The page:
Palace of Care – Lockdown Locks and Roadblocks

Photo by Mirza Babic on Unsplash

You really need a haircut.

Yeah, lockdown hair. I usually look different, like in my ID photo, I have a nose and a mouth under my mask.

So what do you want?

I’m here to find out how you are.

I can’t keep anything down, whatever I swallow comes back up. I’m too scared to eat anything. There’s something wrong with my poos too, haven’t been for four days, usually go twice a day. Last time it was black and sticky.

Do you have pain?

No, no pain but my tummy is getting bigger, sometimes it’s hard to breathe.

Hmm, listening to your tummy it’s very quiet on the left side, but loud on the right side. What do you think is going on?

I’m feeling worse, much more tired the last few days. What’s happening in my tummy?

We know that you have cancer in your tummy. It can act like speed bumps on a road, slowing down your gut traffic, that’s why your poos have slowed down. If there are enough speed bumps in your tummy they can act like a road block, then traffic can’t get through, and has to come back up, that’s why you’ve been vomiting. We can try to loosen up the roadblock with steroid medication, and we can try and push the traffic through with another medication, but…

But…Go on tell me, I need to know.

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I think therefore I am? – My Toe Con Dryer?

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Here’s a short story that I have shared with children of various ages who are losing or have lost their mothers.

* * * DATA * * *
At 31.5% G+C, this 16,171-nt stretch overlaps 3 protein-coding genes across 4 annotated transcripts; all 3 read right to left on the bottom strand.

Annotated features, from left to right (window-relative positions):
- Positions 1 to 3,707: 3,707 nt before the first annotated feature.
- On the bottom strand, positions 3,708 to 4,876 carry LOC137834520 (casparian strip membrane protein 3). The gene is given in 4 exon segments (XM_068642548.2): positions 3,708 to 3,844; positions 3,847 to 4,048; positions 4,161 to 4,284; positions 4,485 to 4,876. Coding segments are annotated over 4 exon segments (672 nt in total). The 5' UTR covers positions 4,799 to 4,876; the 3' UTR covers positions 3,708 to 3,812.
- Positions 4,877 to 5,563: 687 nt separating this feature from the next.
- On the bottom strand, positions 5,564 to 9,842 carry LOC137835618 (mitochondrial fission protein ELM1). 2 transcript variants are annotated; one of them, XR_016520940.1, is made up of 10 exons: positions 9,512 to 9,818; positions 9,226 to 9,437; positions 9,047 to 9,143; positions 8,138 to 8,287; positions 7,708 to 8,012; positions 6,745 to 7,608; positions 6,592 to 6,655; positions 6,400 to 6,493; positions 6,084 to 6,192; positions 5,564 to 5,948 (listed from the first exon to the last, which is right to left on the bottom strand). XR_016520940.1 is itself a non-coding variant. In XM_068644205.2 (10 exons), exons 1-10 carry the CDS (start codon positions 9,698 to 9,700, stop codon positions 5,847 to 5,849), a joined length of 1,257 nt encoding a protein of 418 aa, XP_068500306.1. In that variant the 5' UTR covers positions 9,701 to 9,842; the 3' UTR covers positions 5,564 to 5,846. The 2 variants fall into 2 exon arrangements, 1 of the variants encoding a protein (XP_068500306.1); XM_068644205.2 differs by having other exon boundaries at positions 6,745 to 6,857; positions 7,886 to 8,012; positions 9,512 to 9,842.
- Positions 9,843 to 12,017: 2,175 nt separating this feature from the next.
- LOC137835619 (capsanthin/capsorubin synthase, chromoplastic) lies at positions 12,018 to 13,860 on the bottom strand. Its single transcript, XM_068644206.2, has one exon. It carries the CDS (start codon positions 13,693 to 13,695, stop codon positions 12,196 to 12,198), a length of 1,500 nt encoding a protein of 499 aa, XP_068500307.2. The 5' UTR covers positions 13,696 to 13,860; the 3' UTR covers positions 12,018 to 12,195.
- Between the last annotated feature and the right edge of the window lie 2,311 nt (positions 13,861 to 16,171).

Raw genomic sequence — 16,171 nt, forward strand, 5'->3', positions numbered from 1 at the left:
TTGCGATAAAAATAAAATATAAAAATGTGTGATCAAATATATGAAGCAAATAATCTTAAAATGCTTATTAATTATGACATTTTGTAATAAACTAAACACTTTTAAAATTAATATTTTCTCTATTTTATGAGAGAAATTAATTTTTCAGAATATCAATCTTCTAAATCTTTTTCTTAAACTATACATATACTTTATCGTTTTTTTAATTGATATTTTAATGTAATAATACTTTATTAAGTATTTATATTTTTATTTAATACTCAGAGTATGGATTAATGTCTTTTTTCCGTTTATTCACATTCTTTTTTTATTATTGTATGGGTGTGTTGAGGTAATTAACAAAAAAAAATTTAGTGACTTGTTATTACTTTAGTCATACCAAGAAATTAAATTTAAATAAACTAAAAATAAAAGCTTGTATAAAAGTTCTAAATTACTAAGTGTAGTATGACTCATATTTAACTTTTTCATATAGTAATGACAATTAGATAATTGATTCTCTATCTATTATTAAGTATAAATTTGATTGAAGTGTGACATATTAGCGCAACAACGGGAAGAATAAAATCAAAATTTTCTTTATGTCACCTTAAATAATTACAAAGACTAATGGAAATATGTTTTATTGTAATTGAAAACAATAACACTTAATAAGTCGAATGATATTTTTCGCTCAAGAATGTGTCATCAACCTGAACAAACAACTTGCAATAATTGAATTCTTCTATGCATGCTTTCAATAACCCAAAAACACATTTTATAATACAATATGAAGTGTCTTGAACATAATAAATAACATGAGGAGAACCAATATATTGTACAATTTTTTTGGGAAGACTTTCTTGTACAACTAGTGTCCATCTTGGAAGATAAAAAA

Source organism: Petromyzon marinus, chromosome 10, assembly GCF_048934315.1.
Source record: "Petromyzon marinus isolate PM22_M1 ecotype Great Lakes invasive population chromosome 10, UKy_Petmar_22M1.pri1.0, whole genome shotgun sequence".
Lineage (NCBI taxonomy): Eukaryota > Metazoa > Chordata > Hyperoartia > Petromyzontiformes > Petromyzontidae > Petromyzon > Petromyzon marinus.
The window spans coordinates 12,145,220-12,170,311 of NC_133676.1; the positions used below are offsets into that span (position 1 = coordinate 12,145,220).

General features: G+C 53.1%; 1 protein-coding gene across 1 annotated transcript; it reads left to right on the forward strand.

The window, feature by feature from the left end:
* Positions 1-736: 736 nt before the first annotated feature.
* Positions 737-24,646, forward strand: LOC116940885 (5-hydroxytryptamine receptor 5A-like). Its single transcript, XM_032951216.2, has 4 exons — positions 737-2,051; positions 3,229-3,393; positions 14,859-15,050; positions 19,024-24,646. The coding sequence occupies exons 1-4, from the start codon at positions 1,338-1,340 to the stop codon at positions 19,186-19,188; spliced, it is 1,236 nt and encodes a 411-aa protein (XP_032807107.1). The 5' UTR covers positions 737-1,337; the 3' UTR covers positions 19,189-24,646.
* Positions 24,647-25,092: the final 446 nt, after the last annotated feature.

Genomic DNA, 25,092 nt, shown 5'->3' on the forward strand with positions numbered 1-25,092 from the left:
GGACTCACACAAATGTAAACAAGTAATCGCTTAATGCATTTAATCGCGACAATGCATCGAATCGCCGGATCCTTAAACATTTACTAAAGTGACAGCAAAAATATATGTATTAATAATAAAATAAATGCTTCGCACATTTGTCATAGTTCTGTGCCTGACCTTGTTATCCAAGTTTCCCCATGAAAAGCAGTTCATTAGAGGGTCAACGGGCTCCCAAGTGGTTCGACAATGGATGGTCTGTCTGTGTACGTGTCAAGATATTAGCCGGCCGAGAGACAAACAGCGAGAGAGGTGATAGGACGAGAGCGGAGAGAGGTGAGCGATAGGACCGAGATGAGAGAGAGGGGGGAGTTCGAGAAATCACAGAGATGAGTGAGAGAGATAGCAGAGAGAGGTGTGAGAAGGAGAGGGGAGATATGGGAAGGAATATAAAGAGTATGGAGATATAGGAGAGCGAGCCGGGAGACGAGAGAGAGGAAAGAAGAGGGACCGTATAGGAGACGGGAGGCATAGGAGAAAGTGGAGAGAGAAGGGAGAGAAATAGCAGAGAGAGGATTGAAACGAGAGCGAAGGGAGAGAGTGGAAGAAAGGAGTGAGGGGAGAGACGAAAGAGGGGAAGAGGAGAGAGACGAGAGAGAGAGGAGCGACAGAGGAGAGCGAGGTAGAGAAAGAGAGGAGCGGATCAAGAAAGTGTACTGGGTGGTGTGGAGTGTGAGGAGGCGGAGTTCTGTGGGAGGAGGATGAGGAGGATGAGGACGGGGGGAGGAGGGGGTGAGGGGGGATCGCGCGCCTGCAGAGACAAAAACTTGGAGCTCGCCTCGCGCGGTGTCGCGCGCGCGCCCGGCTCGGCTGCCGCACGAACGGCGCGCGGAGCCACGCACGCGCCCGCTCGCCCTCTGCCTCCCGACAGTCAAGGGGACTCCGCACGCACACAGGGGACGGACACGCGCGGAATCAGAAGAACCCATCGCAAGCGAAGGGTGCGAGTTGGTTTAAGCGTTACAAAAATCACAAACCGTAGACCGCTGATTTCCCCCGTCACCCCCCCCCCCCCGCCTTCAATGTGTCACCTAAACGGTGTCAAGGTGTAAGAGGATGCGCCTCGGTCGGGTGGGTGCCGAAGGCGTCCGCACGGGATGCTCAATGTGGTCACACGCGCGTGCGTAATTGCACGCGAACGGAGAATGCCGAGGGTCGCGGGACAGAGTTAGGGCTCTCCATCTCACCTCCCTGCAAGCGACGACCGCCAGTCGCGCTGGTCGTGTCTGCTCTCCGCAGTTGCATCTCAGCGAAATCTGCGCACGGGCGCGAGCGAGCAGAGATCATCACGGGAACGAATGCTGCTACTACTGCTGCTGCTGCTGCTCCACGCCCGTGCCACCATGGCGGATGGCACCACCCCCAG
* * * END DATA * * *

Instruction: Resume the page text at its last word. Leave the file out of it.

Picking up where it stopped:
Prior to Medical School I completed a Biochemistry degree. I learnt all about the important biochemical reactions that sustain life as we know it. Some of the most important reactions require mitochondria, which are present in each and everyone of our cells.

Mitochondria can be thought of as the power plants of each cell. They allow energy to be released, keeping each cell, and each person alive. Without mitochondria we could not live at all.

Another special thing about Mitochondria is that they were likely an introduced species, likely to have developed on their own. Millions of years ago they struck up a relationship with the rest of the cell, and the successful partnership has continued on ever since.

An interesting thing about mitochondria is that they are only passed onto the next generation by the female of the species. Thus in each cell of our bodies there exists a tiny part of our mother, our mitochondria, which if not present, we could not be alive at all.

This started when the very first mother passed on her mitochondria to her children, and from her female children to their children, right until the current day.

No-one can ever take mum away from you. Even though mum may be dying, she will live on in every single cell of your body, along with your memories of her.

Bedside Lessons – 2b. What Daisy saw.

Photo by Alejandro Ortiz on Unsplash

Hi everyone,

This was the result of a writing experiment in which I re-examined the case discussed in https://palliverse.com/2021/10/25/bedside-lessons-2-the-grandma/ from the point of view of a fictional 7 year old grand-daughter:

Grandma is my BFF by Daisy

My grandma taught me to read when I was only 4 years old.

She told me about alot of cool worlds.

We visit them in some of the games we play.

My grandma is my bestest friend fourever.

In the picture I drew of her she is wearing a cape.

That was when we played supa-heros together.

We had the funnest time ever.

I laughed so much I almost wet my pants.

You want to know a secret?

Grandma is my fave.

It was scary when Grandma got sick.
She had bad pain in her tummy, and was shivering then mum called 111.
I visited Grandma in hospital.
It’s a ginormous place.
The nurses were nice to me.
That doctor is a meanie.
She made mum and Grandma cry.
Something is wrong.
Was it me?

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I think therefore I am? – Clarification